Announcement of a public meeting for the Ojibway National Urban Park


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The Ojibway National Urban Park project is taking the next steps and the public is invited to provide feedback at an upcoming public meeting.

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Bill C-248, a private member’s bill to create the Ojibway National Urban Park, passed second reading in the House of Commons with the support of the NDP, Bloc, Green parties and Conservatives as well as two Liberal MPs, MP Brian Masse (NDP — Windsor West) said Wednesday.

The upcoming town hall will be an opportunity for the public to weigh in on the legislative framework that will create the park and the potential use of the park, Masse said.

“It’s been three years since the first town hall where the idea of ​​the Ojibway National Urban Park was first proposed,” Masse said. “The bill to establish the park passed the House of Commons, Ojibway Shores has finally been transferred to Parks Canada at no cost to the taxpayers of Windsor and this upcoming Town Hall will be an opportunity for residents to discuss next steps with our partners at Caldwell First Nation., the city of windsor, and the Wildlands League.

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Reconciliation is just a word without action

Each national park in Canada has its own legislation, Masse said, a force that helps protect features and species unique to each park.

Meanwhile, a parallel process led by Parks Canada is in the consultation phase, Irek Kusmierczyk (Liberal – Windsor-Tecumseh) said in early June.

Earlier this year, Parks Canada gave the city $600,000 to begin planning for the new urban park, including evaluating options and opportunities, and further consultation with the public and stakeholders.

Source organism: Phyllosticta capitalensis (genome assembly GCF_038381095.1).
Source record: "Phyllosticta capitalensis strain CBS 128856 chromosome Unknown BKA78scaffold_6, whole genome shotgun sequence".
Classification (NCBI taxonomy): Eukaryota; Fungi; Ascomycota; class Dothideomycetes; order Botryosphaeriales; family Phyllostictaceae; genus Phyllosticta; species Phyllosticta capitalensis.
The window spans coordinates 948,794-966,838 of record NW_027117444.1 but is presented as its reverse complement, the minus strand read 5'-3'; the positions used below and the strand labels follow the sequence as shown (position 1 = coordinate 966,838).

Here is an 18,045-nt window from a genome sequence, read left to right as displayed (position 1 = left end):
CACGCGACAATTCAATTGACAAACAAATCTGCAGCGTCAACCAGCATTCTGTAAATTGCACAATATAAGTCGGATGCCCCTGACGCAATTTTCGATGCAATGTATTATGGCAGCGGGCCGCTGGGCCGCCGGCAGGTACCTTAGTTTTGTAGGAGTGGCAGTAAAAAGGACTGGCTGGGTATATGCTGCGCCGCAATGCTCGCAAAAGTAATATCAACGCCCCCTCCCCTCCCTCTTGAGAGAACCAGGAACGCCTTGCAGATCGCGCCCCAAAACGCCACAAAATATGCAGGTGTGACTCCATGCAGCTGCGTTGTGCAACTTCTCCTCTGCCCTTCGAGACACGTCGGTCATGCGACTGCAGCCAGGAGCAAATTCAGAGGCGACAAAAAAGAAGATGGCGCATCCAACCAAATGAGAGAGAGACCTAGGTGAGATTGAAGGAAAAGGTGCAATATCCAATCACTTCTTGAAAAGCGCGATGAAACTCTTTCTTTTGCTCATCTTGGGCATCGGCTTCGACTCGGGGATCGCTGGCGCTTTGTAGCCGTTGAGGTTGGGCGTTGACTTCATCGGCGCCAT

Caldwell First Nation Chief Mary Duckworth and MP Brian Masse are shown during a press conference at Ojibway Shores in Windsor on Wednesday, July 20, 2022.
Caldwell First Nation Chief Mary Duckworth and MP Brian Masse are shown during a press conference at Ojibway Shores in Windsor on Wednesday, July 20, 2022. Photo by Dan Janisse /Windsor Star

The proposed park would include Ojibway Park, Spring Garden Natural Area, Black Oak Heritage Park, Tallgrass Prairie Park, Ojibway Prairie Provincial Nature Preserve and Ojibway Shores. The area is home to hundreds of endangered species and the total proposed park would span approximately 900 acres.

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Masse said comments provided by the public will be part of what will be presented, both by Masse and others as witnesses, when the bill reaches committee stage this fall.

The Caldwell First Nation, the City of Windsor and the Wildlands League have all provided letters of support to the federal government for Bill C-248.

Caldwell First Nation Chief Mary Duckworth said she looks forward to co-managing and developing the park, a move she says is important for reconciliation and conservation.

“What’s important with co-management is being able to protect species at risk from our goal,” Duckworth said.

“You have the objective of… your conservation authority as a government agency. You have any indigenous lens that’s local, knowledgeable about plants, air, water – to be able to co-manage a park to make it vibrant, to make it alive, and to be part of something bigger than us .

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“Reconciliation is just a word if there is no action. Co-management of national parks is the type of action that represents true reconciliation.

The City of Windsor has also expressed its support for the federal government in passing Bill C-248.

“We are at another watershed moment in this whole process and I commend Brian and Chief Duckworth for their work in moving the Private Member’s Bill forward,” Windsor Ward 9 Council said. Kieran McKenzie, also encouraging the public to attend Town Hall.

“We look forward to the opportunity as a city to come before the House of Commons and Parliament to tell our story and explain why we support the National Urban Park,” said McKenzie.

The public meeting will be held on August 25, 2022 at 6:00 p.m. at the Capri Pizza/South Windsor Arena.


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